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CBC Listen: More on the challenges of marketing seal products to Canadians

20 October 2023
Seal harvest

Please tune in to this podcast episode starting at 11:11. In this engaging interview, Paula Gale engages in a conversation with Romy Vaugeois, the Program Manager of the Seals and Sealing Network about Canadian Seal Products’ new campaign “Good for you, good for the environment”.


Paula Gale: Welcome, everyone! Today, we have a fascinating discussion about the allure of seal products. In some regions, wearing seal fur, sporting seal jewelry, and even incorporating seal oil into your diet is not just a tradition but a status symbol. We recently spoke with Doug Chiasson from the Fur Institute about their campaign, “Canadian Seal Products: Good for You, Good for the Environment.” But we wanted more insight into this. So, today we have Romy Vaugeois with us, who is the Program Manager of the Seals and Sealing Network. Welcome, Romy!


Romy Vaugeois: Hi, Paula. It’s a pleasure to be here.


Paula Gale: It’s lovely to have you. While seal products are well-accepted in some regions, what’s the perspective in Quebec, particularly in Montreal and surrounding areas?


Romy Vaugeois: In Quebec, outside of Newfoundland, seal products are most accepted. We have a growing presence of items like fur products, boots, and mitts in more retailers. However, there’s still work to be done in terms of education and acceptance. It’s becoming more normalized, but there’s room for improvement.


Paula Gale: That’s interesting. Now, who is the primary target audience for your marketing campaign?


Romy Vaugeois: Our campaign currently focuses on three markets: omega-3 oils for people and pets, locally designed garments and accessories, and natural seal meat. Through a national survey, we’ve identified two key groups with a higher potential to buy seal products. The first is what we call “millennials foodies,” aged 30 to 45, primarily located in Ontario and Quebec. The second group, known as “Health groupies,” consists of people aged around 30 to 59, mainly in Ontario. A significant portion of this group also owns pets, which is why we are directing our efforts towards them.


Paula Gale: You mentioned pet products. Is there commercially available seal-based pet food?


Romy Vaugeois: Not yet, but there’s a growing effort to promote this market. We’ve been working with industry players to develop seal pet food and treats. It’s gaining traction, and you can already find seal oil, which is beneficial for pets, online and in various pet stores.


Paula Gale: It’s great to know. Now, your organization launched an education campaign in 2021. Have you seen any measurable success from it?


Romy Vaugeois: Absolutely. We primarily ran a digital campaign, which worked well even during the COVID pandemic. We conducted a survey before and after the campaign, and the results were promising. We observed a 26% increase in people’s willingness to try seal products after seeing our ads. So, there’s clear progress.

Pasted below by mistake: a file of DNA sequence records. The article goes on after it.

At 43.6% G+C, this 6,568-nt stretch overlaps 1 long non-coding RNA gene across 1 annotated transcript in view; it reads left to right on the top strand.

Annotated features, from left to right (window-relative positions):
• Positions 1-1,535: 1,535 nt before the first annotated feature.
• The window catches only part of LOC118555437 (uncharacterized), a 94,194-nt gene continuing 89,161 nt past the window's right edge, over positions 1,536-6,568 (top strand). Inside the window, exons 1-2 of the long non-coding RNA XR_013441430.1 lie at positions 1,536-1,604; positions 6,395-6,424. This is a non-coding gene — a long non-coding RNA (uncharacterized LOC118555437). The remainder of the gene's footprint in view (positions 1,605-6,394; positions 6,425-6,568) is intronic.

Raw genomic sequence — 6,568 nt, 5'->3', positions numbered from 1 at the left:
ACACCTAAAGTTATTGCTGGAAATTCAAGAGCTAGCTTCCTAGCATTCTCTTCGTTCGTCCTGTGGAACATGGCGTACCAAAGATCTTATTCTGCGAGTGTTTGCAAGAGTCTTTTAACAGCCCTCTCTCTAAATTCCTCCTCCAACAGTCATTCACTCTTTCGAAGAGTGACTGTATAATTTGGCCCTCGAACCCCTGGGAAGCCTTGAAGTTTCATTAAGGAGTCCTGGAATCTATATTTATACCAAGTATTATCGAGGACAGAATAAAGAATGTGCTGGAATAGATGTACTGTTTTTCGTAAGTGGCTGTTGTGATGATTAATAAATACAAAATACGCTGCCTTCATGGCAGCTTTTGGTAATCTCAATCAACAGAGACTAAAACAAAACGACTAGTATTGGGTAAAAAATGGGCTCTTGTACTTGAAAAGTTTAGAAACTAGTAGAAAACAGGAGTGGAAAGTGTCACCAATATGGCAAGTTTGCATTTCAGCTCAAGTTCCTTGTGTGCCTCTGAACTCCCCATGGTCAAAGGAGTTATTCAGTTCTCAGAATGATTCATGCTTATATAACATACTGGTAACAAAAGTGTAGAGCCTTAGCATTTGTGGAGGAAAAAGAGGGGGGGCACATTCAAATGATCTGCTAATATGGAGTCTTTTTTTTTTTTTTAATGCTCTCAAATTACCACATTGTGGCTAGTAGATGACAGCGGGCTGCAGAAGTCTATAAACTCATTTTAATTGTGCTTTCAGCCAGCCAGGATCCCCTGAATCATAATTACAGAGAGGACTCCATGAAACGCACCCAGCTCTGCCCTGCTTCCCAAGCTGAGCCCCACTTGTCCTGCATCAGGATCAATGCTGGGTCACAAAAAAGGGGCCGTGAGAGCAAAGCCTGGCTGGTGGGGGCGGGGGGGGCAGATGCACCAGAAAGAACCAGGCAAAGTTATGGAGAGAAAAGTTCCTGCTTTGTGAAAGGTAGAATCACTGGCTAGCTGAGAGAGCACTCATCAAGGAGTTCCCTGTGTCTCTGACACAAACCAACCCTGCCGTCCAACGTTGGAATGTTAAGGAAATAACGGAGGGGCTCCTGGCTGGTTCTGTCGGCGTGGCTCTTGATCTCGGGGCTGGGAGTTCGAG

Paula Gale: That’s impressive. What are the main challenges in raising awareness and changing people’s perceptions about seal products?


Romy Vaugeois: The primary challenge is education and dispelling misconceptions. There have been negative campaigns from activists in the past, leading to misinformed views. Our “Good for You, Good for the Environment” campaign aims to educate people about the benefits of seal products for their health and the environment. It’s a matter of getting the word out there and changing people’s minds.


Paula Gale: It sounds like you’re making progress. What’s the initial reaction to your latest marketing campaign?


Romy Vaugeois: So far, the response to our current campaign has been positive overall. We’ve received very few negative comments on social media. We’re still collecting data, but the positive feedback greatly outweighs the negative. People seem receptive to our message.


Paula Gale: That’s great to hear. Can you share some examples of the negative comments you’ve encountered?


Romy Vaugeois: One recurring comment pertains to the idea that seals should be left to control their own population. We address this by explaining the impact of seal consumption on marine ecosystems, clarifying the need for responsible management.


Paula Gale: What’s next for this campaign?


Romy Vaugeois: Our campaign, “Good for You, Good for the Environment,” will continue throughout the holiday season. We’ll keep pushing our videos and social media ads, targeting various age groups on platforms like Facebook and Instagram. Additionally, we’ll work with digital media and aim to reach more people in the lead-up to Christmas.


Paula Gale: Thank you for sharing this information, Romy. That was Romy Vaugeois, Program Manager of the Seals and Sealing Network. For more details, you can visit